On January 17, 2017, the U.S. Department of Labor filed a complaint against Oracle America, Inc. (Oracle), alleging discrimination in the company’s compensation, recruiting, and hiring practices.
Several big banks are fighting crisis-era financial lawsuits worth tens of billions of dollars. These banks recently asked the Supreme Court to review a decision from the Court of Appeals for the Second Circuit, arguing that the regulators took too long to file their claims. The case relates to the failure of Colonial Bank. In August 2009, Colonial collapsed as a result of Residential Mortgage-Backed Securities (“RMBS”) purchases. As a result, the Federal Deposit Insurance Co. (“FDIC”) was appointed as a receiver. In August 2012, the FDIC sued the banks that issued and underwrote these RMBS in 2007, arguing that they issued a series of false and misleading statements in the offering documents relating to the RMBS’s liquidity and investment quality, which constituted a violation of Sections 11 and 15 of the Securities Act of 1933.
On November 17, 2016, the SEC announced that JPMorgan Chase agreed to pay $130 million to the SEC, $72 million to the Justice Department, and $61.9 million to the Federal Reserve Board of Governors, in order to settle the charges that it “won business from clients and corruptly influenced government officials in the Asia-Pacific region by giving jobs and internships to their relatives and friends in violation of the Foreign Corrupt Practices Act (FCPA).”
Worldwide, 2016 has been a politically impactful year. In the United States, a controversial presidential election resulted in the unexpected election of Donald Trump. Across the pond, the United Kingdom voted to separate itself from the European Union , resulting in Brexit. Europe saw its own political battlegrounds with the Italian referendum and the French and German national elections. Furthermore, Central and South America faced falling oil prices and changes in U.S. monetary policy. These events had a huge impact on the M&A market by reducing investors’ confidence, which resulted in a decline in the volume and value of deals, compared with the huge numbers in global mergers obtained in 2015.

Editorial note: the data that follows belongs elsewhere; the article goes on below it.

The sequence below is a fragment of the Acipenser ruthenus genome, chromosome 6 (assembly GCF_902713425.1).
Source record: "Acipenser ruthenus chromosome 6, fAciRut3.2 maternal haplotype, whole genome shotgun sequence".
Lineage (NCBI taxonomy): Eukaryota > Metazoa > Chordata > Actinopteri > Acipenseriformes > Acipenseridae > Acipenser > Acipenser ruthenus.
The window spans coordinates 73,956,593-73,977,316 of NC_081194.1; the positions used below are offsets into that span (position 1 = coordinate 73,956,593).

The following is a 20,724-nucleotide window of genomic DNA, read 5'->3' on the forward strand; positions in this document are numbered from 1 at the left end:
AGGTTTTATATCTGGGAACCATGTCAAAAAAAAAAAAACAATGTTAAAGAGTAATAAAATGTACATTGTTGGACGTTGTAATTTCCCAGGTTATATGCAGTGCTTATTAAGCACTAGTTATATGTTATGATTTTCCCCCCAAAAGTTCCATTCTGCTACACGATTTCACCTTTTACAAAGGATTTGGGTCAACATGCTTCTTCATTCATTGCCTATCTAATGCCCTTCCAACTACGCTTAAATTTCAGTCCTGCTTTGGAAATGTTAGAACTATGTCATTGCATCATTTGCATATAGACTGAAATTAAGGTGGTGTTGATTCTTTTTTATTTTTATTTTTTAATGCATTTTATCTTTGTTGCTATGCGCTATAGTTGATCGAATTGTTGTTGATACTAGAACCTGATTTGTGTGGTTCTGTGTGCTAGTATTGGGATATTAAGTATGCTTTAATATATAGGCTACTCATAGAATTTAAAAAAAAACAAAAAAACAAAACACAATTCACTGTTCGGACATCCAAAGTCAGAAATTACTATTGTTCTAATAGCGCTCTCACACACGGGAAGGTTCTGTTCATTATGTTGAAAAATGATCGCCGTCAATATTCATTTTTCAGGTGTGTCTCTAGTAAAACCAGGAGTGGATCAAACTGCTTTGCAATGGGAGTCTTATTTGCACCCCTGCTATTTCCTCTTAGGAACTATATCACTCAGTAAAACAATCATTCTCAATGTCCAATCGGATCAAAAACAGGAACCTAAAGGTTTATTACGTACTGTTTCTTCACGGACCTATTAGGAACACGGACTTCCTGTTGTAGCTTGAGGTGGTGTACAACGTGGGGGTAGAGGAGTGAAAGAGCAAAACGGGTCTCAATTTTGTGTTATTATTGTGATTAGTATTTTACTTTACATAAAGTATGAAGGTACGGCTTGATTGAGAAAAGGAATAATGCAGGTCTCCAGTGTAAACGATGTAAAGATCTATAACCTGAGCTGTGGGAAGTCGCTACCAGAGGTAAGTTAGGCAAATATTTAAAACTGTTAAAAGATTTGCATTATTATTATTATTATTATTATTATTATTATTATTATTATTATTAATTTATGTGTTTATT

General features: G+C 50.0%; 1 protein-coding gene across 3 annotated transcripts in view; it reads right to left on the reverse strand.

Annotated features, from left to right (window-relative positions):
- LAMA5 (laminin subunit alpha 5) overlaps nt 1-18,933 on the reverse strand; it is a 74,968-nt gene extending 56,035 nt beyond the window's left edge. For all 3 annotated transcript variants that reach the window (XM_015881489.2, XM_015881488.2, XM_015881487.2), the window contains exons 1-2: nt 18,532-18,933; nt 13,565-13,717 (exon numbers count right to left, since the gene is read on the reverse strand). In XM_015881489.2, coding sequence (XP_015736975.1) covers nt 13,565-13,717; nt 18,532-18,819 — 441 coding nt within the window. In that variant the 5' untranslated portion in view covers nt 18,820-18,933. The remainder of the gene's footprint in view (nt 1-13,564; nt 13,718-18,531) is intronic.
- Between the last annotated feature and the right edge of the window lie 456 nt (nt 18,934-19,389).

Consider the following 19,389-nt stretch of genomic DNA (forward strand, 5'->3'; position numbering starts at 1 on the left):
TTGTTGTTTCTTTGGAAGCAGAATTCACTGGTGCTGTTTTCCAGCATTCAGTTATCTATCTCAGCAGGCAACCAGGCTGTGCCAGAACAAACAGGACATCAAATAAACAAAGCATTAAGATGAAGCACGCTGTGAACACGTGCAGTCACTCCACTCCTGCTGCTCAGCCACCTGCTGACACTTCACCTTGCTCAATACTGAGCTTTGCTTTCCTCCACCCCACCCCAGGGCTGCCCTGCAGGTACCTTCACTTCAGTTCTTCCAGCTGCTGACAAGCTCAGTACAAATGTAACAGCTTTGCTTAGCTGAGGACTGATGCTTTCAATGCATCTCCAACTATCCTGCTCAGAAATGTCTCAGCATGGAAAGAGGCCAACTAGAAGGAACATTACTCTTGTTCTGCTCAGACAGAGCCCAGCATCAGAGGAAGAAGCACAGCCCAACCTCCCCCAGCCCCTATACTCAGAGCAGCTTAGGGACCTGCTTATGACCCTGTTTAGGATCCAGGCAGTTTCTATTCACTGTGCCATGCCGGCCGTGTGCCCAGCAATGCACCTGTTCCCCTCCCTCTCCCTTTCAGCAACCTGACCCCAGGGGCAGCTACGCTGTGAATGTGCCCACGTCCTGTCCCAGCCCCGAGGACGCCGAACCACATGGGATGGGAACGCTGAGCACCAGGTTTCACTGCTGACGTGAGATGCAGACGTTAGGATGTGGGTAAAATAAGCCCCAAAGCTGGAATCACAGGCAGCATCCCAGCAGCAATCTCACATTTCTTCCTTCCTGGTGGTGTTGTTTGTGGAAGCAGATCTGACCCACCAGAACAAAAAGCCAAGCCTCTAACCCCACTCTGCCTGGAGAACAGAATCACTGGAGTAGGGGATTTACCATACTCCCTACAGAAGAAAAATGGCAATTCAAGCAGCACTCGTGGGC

On November 28, the South-Korean tech giant Samsung Electronics Co. announced that for the following six months it will work with external advisors in order to assess restructuring alternatives. Such alternatives might include splitting their electronic business into a holding company listed on an American exchange and an operating company. These moves would be the most important reorganization of the Asian company in its history.
Takata, one of the world’s top automotive parts producers, faces potential liabilities of billions of dollars to cover the cost of the biggest automotive recall in history, arising from its defected air bags. The company is considering a U.S. bankruptcy filing and is seeking a financial backer. But all bidders interested in Takata’s car parts business want Takata to file bankruptcy in the U.S. first.
The election of Donald Trump has shone a new light on healthcare insurance mega-mergers currently being challenged by the Obama administration. With the Anthem-Cigna trial in motion, and Aetna-Humana soon to follow, the future of health care insurance is up in the air. If successful, these two mergers will significantly reshape the market, reducing the five major health insurers to just three.